Although power and privilege are embedded in all learning environments, the learning sciences is dominated by individual cognitive theories of learning that cannot expose the workings of power. Power and Privilege in the Learning Sciences: Critical and Sociocultural Theories of Learning addresses the ways in which research on human learning can acknowledge the influence of differential access to power on the organization of learning in particular settings. Written by established and emerging scholars in the learning sciences and related fields, the chapters in this volume introduce connections to critical and poststructural race theories, critical disability studies, queer theory, settler-colonial theory, and critical pedagogy as tools for analyzing dimensions of learning environments and normativity. A vital resource for students and researchers in the fields of learning sciences, curriculum studies, educational psychology, and beyond, this book introduces key literature, adapts theory for application in education, and highlights areas of research and teaching that can benefit from critical theoretical methods.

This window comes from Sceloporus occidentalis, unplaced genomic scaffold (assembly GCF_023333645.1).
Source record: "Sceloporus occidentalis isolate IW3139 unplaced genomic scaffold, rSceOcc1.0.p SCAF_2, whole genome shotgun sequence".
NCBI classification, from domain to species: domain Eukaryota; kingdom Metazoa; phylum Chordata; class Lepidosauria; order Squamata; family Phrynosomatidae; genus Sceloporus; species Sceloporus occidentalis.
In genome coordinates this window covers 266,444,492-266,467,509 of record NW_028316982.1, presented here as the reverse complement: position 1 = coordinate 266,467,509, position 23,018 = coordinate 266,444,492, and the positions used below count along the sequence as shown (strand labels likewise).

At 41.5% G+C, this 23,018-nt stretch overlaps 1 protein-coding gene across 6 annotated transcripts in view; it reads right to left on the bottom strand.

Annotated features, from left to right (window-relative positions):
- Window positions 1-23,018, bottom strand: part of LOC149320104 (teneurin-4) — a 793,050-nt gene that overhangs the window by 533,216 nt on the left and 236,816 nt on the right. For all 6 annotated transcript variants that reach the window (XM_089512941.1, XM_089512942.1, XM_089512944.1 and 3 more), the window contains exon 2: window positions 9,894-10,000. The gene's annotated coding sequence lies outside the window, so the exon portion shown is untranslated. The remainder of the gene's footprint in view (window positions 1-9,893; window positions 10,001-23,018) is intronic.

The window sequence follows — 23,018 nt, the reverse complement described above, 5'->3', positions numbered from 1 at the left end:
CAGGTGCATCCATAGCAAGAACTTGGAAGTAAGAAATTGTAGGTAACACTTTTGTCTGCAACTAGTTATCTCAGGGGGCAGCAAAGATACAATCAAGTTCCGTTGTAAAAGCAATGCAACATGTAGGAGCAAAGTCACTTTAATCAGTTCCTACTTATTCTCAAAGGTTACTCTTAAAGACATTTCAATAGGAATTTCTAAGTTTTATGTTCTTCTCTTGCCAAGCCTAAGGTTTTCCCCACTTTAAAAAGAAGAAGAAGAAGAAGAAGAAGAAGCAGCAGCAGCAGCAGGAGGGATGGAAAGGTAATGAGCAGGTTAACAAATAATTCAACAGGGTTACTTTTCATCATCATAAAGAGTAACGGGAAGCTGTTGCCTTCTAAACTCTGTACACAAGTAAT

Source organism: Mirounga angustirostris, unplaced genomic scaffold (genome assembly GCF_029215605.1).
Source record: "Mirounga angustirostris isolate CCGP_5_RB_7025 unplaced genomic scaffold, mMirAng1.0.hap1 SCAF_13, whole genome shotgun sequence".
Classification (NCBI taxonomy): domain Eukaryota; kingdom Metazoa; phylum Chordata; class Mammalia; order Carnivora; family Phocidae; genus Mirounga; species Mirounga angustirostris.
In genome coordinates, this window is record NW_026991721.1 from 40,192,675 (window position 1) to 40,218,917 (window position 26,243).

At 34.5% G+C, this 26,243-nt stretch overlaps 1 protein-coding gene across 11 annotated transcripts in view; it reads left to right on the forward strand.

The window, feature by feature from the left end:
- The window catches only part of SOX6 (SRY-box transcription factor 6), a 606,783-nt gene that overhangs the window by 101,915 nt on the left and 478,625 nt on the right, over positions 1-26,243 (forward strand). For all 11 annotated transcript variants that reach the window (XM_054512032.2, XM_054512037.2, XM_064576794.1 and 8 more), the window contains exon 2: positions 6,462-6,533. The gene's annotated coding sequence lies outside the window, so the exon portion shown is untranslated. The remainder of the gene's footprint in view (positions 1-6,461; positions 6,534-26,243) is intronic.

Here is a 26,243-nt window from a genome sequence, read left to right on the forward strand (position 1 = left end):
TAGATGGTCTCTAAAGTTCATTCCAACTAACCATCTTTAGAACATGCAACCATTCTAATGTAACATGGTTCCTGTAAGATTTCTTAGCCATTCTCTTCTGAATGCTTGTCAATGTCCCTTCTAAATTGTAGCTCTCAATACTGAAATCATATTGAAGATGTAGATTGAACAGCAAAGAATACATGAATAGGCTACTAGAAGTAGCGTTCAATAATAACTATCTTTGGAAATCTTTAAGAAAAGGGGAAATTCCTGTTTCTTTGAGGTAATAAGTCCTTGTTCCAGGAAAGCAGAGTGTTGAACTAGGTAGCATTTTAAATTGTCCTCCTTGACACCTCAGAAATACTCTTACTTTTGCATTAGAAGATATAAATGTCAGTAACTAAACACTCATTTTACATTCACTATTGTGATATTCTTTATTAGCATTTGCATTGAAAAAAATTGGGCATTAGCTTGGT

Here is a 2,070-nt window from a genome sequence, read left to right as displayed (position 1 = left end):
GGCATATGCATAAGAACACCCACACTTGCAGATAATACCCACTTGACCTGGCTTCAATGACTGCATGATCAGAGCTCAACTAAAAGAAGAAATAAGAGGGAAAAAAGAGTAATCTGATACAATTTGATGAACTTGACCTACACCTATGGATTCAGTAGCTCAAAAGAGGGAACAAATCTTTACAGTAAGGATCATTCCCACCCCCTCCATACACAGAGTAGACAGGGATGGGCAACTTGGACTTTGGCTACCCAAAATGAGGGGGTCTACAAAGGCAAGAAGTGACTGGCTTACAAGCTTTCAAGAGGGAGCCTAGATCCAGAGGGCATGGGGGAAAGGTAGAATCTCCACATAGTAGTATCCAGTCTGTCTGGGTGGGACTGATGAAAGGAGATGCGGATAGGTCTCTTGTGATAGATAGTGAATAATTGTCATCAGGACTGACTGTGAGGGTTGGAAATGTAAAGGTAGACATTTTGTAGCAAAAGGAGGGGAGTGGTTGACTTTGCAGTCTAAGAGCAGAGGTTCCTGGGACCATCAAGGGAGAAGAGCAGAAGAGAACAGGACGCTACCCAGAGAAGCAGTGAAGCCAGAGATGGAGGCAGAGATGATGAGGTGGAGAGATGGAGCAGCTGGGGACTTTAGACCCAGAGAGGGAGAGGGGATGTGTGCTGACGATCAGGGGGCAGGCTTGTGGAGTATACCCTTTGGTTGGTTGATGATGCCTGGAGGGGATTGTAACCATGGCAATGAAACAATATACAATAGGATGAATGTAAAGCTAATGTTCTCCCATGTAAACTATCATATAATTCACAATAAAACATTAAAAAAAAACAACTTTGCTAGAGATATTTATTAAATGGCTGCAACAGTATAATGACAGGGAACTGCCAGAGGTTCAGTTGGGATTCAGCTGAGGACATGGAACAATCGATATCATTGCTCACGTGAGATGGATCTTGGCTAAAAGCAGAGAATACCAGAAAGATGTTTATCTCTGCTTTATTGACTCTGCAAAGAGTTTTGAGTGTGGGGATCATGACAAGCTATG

About the Author:
Indigo Esmonde is Associate Professor in the Department of Curriculum, Teaching, and Learning in the Ontario Institute for Studies in Education at the University of Toronto, Canada.
Angela N. Booker is Assistant Professor of Communication and faculty with the Laboratory of Comparative Human Cognition (LCHC) at University of California, San Diego, USA.